Last week’s election provided me the perfect pretext to check out the elementary school I always pass on the way to the train station. There was some minor confusion about why the foreigner was getting close to the polling station, but I was there just to observe.
Growing morning glories is a common elementary school project. I like how this semi-circle of trained vines is so organized and decorative. The flowers vary in color, and each plant is marked with the classroom that is providing care. I heard that the students track the progress in notebooks. Looks like fun.
This week I attended the Morning Glory festival in Iriya. Fifty vendors spread outside and inside the Iriya Kishimojin temple set up hundreds of thousands of plants for sale on July 6, 7 and 8. It is a symbol of the start of summer.
Many vendors wear traditional clothes, including hapi and momoshiki, plus towels worn as headbands to beat the summer heat. All the Japanese delivery services had representatives, who can deliver your morning glory throughout Japan for 800 yen (about $8.50).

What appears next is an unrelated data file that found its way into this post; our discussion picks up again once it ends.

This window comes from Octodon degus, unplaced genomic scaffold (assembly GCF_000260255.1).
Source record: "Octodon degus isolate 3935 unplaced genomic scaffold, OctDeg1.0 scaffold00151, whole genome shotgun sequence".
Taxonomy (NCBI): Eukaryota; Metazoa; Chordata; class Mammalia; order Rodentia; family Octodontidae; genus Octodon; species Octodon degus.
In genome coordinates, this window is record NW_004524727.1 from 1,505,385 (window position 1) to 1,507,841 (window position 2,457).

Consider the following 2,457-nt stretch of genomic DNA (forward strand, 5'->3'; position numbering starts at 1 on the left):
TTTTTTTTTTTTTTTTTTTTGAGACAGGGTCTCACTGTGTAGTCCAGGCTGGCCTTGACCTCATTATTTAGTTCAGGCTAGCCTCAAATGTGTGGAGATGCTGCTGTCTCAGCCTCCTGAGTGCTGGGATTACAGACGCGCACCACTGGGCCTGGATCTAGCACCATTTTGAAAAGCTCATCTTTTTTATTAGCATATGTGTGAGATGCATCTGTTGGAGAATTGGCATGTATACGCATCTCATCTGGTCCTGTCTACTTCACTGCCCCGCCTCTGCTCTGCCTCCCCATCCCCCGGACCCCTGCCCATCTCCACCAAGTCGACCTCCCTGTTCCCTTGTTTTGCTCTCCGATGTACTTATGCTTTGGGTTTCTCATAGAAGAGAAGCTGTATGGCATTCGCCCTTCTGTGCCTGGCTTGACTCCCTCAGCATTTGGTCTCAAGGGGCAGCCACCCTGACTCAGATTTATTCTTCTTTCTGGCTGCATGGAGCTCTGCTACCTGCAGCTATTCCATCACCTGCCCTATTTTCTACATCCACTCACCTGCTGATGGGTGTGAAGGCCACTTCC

Inside the temple I saw monks blessing plastic morning glory flowers with chanting and metal sparks. There was plumes of incense, small kids in colorful outfits, and television cameras.
I spoke with some European and Latin Americans working in the stall of their bonsai master Kobayashi Kunio. They confirmed that all the vendors were selling very similar plants. Most were four plants of different colored morning glory (pink, blue, purple, red, white, and striated flowers, and many with striated leaves) twined around a circular support. They also told me that the stalls were open from 6 am until 2 am, which makes for incredibly long days and little sleep. I picked up “ocean blue” for 2,500 yen and a four color mix for 2,000 yen.
Covered flower stalls occupied one side of the wide road, including one lane of traffic, and typical festival food the opposite side.